5 Architectural Wonders You Should Have Designed

June 29, 2010

We can't all be Frank Lloyd Wright or Michael Graves, but we can draw inspiration from their designs. These and other architects have crafted incredible designs that are as aesthetically appealing as they are structurally sound; what's more, the designs of the best architects transcend the term “artwork” as they come to represent entire countries, religions and historic periods. They awe onlookers, strike fear in the hearts of enemies and push the envelope of possibility.

If only you could do the same – and I think you can, no matter what medium you're in, if you're willing to take the path less traveled. That's why I present to you five architectural wonders that you should have designed. Will my next installment include your designs? 1. The Gherkin This unique building looks like a majestic, bejeweled missile rising over London. Its formal name is 30 St. Mary Axe, but its nickname as “the Gherkin” is derived from the fruit of the same name, which has a similar shape. 2. The Turning Torso A tower with a twist – literally – the Turning Torso looms over Malmo, Sweden, and its design is based on a sculpture titled “Twisting Torso.” 3. Sydney Opera House Not since “Crocodile Dundee” has anything this cool come out of Australia. The only thing more impressive than the day view is the view at night. 4. The Guggenheim Museum at Bilbao Perhaps the oddest-looking building you'll ever see, the Bilbao Guggenheim institution has been hailed as one of the most important buildings of our time. Depending on your perspective, it could be an engineering marvel or the set of a Tim Burton film. I have no doubt that the latter has, at the very least, been considered – but only if Johnny Depp is attached. 5. Burj Al Arab Burj Al Arab, or the “Tower of the Arabs,” looks like a huge sailboat on an island off Dubai. Interestingly enough, the original name of the beach on which it is built was Chicago Beach, and the project itself was called the Dubai Chicago Beach Hotel project before being given its current designation.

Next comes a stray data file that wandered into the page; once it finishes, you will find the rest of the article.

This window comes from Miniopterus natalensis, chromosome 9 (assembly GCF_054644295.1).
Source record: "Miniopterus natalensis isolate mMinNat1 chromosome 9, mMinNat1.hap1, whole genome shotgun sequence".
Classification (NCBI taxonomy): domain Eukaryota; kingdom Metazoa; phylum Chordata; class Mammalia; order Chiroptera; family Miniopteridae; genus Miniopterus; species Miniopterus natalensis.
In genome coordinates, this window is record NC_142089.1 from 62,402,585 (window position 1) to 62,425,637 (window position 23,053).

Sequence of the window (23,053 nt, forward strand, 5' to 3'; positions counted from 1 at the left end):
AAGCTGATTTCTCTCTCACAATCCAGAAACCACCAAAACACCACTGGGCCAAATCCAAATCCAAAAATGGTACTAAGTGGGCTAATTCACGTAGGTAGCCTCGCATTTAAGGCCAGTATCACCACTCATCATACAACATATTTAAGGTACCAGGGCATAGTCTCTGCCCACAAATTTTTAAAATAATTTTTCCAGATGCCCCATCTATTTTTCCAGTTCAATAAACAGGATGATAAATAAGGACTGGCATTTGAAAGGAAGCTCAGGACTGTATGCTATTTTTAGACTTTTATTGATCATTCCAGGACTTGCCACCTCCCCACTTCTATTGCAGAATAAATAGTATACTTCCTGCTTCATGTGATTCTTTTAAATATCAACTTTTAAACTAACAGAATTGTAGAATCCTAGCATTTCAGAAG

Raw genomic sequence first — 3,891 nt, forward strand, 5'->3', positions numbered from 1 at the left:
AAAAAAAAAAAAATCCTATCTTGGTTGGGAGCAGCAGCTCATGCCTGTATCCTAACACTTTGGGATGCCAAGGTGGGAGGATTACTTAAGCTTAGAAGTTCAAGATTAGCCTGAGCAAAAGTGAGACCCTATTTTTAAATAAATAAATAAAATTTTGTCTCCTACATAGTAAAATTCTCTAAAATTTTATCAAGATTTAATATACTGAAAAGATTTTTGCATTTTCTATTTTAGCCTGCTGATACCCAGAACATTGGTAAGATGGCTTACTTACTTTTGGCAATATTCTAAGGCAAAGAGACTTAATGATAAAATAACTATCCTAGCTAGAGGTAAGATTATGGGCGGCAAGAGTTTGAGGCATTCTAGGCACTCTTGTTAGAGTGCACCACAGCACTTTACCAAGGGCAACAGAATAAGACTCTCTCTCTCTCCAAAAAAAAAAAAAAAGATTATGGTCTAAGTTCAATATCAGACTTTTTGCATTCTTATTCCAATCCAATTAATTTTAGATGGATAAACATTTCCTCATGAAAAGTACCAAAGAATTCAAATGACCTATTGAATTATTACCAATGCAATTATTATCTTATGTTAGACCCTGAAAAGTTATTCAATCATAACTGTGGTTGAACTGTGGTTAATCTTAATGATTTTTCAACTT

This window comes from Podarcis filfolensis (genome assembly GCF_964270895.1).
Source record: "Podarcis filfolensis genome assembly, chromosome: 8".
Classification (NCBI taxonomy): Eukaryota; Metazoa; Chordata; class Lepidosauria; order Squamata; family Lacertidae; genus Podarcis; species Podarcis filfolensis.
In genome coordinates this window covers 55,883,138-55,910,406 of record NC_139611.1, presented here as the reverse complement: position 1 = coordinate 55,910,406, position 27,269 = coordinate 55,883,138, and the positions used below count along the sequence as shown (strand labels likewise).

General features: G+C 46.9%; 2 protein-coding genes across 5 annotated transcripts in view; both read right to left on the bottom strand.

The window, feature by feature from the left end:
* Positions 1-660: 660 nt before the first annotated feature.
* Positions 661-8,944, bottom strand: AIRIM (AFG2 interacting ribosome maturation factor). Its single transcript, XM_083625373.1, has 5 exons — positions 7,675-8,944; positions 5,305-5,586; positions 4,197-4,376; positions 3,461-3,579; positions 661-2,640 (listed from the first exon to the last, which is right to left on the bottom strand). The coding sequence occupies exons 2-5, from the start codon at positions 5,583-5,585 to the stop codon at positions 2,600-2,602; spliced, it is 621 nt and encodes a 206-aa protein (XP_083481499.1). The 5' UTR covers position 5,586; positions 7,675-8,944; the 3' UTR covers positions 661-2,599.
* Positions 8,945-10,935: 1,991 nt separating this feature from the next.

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About Brian Morris

Brian Morris serves in various capacities as a freelance writer, content developer and public relations specialist for growing small businesses. When he’s not writing, he can be found on the racquetball court - usually getting his tail kicked by guys 20 years older.

Anonymous's picture
January 07, 2016 03:21 am #

With the invention of the Lloyd Loom process, steel wire became a popular new material for the construction of wicker furniture. Steel wicker is common in modern design, known for its sleek appeal and long lasting durability.

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Brian January 07, 2016 03:21 am #

Great history lesson Emile! Since this post was on architecture, I at first thought that the "Lloyd Loom process" had something to do with Frank Lloyd Wright - but when I looked it up I saw it was named for Marshall B. Lloyd, who indeed revolutionized the furniture industry. Here's more about the process: http://en.wikipedia.org/wiki/Lloyd_Loom

And great-looking chairs on your website, Emile. Thanks for your post!

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